Posts Tagged ‘Terrorism’

I just thought I would share some thoughts about the release of the alleged Lockerbie bomber, Abdelbaset Ali Mohamed Al Megrahi.

I believe that, despite the media hysteria surrounding Al Megrahi’s release, that it was the right decision to make as it was not only humane but he should *not* have been convicted in 2001 and was the victim of an egregious injustice.

The decision to release him was probably rooted in reasons that where a cynical mix of politics and business rather than releasing him on ground of compassion. I can smell when there is a whiff of injustice and with Lockerbie there is a malodorous stench that reeks of injustice.

Having studied this case extensively over the years, my interest having been provoked from reading the excellent investigative journalism of the late Paul Foot , I would share the opinion of the victims spokesperson, Dr. Jim Swire that Megrahi had “nothing to do with the bombing” and that his conviction was “one of the gravest miscarriages of justice in history”.

This view was echoed by Robert Black QC, an Edinburgh University professor emeritus of Scottish law, “No reasonable tribunal, on the evidence heard at the original trial, should or could have convicted him and it is an absolute disgrace and outrage what the Scottish court did.”
Even Nelson Mandela – a tireless advocate of justice and has more than a passing familarity with wrongful incarcerations doubted Al Merghai’s guilt, visited him in prison and demanded a re-trial.
The trial in 2001 was farcical in that key evidence collapsed or was not presented and other key evidence was withheld.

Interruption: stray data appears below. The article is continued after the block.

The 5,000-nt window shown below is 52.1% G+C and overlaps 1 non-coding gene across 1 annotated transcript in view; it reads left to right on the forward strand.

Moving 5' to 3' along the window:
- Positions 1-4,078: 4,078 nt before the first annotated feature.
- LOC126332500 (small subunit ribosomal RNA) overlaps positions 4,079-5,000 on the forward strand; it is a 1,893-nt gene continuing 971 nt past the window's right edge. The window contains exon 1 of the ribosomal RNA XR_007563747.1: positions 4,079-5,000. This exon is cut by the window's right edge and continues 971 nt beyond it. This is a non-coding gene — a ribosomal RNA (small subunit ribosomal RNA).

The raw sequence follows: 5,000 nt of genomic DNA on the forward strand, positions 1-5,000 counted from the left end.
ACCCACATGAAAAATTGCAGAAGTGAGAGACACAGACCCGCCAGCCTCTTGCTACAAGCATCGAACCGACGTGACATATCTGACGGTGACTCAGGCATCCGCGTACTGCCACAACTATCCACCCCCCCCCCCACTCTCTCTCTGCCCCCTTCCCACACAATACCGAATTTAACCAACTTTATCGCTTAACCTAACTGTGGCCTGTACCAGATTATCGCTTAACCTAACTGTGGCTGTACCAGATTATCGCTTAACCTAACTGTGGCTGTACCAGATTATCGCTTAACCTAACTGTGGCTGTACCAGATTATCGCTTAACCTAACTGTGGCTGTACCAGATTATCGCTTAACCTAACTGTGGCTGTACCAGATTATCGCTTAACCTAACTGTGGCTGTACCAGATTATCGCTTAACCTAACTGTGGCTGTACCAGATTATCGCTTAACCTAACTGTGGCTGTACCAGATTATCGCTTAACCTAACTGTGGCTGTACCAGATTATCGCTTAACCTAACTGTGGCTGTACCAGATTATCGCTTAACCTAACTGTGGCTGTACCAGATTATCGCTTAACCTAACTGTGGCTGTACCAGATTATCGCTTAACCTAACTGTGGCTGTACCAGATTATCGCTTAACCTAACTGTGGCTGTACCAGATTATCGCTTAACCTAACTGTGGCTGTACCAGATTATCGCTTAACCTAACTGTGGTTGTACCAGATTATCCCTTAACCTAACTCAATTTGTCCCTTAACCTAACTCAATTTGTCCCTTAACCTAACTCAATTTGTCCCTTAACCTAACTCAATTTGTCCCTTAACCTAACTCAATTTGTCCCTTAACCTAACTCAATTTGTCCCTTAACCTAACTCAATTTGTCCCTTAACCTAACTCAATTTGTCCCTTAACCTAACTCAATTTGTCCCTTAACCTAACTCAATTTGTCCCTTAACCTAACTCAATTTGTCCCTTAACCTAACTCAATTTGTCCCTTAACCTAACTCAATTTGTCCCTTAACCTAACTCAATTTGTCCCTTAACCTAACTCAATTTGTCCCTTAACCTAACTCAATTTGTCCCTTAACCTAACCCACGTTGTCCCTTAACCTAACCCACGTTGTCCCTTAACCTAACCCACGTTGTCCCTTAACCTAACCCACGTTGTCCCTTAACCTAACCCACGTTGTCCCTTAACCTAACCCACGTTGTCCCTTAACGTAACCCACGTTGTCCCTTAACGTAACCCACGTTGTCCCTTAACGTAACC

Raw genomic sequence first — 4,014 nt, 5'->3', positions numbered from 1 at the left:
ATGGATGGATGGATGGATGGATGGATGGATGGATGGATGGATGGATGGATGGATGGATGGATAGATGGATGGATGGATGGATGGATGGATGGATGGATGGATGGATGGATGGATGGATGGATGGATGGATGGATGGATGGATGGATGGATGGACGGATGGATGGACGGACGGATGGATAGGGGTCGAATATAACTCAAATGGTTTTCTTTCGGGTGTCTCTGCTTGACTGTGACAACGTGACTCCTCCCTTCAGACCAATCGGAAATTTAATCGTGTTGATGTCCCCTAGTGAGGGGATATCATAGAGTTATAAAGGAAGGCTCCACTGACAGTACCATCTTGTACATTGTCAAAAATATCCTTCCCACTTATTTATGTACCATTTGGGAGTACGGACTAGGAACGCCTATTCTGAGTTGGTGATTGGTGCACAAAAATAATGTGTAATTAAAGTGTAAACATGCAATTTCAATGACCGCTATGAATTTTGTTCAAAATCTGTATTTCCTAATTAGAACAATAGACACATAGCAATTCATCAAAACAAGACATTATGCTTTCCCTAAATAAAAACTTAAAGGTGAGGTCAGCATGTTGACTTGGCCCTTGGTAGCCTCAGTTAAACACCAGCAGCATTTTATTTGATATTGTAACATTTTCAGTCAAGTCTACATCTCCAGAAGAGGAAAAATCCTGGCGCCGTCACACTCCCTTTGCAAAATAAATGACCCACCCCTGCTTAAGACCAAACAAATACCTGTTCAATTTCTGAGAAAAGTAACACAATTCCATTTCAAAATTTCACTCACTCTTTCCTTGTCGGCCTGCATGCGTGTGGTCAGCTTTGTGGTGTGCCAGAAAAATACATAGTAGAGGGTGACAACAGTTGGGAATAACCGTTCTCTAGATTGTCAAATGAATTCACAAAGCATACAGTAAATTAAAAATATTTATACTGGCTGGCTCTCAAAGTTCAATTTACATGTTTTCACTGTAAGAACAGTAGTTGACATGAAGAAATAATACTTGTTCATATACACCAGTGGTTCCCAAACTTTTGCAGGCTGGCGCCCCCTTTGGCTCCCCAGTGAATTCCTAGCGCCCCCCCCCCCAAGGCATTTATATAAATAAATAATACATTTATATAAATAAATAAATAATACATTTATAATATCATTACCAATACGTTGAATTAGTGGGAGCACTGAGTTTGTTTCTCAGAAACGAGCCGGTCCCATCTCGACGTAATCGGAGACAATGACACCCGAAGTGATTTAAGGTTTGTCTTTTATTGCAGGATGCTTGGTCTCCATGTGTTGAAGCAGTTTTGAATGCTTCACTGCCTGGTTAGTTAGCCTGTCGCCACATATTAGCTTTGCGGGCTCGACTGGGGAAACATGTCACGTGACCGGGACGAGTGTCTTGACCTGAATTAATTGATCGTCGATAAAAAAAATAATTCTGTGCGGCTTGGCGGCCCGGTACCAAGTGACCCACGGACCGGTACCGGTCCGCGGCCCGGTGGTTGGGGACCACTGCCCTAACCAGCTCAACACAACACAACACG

One of the principal witnesses in the trial was exposed as a lying fantasist and was subsequently dismissed by the judge as lacking credibility.
The conviction rested primarily on the prosecution’s star witness, a Maltese shopkeeper called Tony Gauci , who was revealed to have been carefully groomed and coached * twenty-three* times by the police before the trial and he was also shown a photograph of the accused before the trial– Al Megrahi – whom he later identified in court. Shockingly, it has recently come to light that Gauci received 2 million dollars from the CIA.

Having read about the details behind the Lockerbie bombing, it would appear that Libya had no involvement with the bombing………………..but Syria and Iran probably did in cahoots with the PFLP.

The most plausible theory is that Lockerbie was a revenge bombing for the US shooting down a civilian Iranian airliner some months previously
This is repeatedly ignored and overlooked, as the blame was conveniently shifted onto Libya , with the shakiest of concocted evidence .

Crucially, it was revealed that the luggage room in Heathrow was broken into on the very same day of the Lockerbie bombing – it seems that this is where the bomb was loaded – yet this was criminally ignored at the trial, along with other key evidence.
This is the main feature article which is worth reading – it is Paul Foot’s extensive investigation into Lockerbie in 1995 and was published in The Guardian. A classic example of crusading investigative journalism (re-published on a blog)*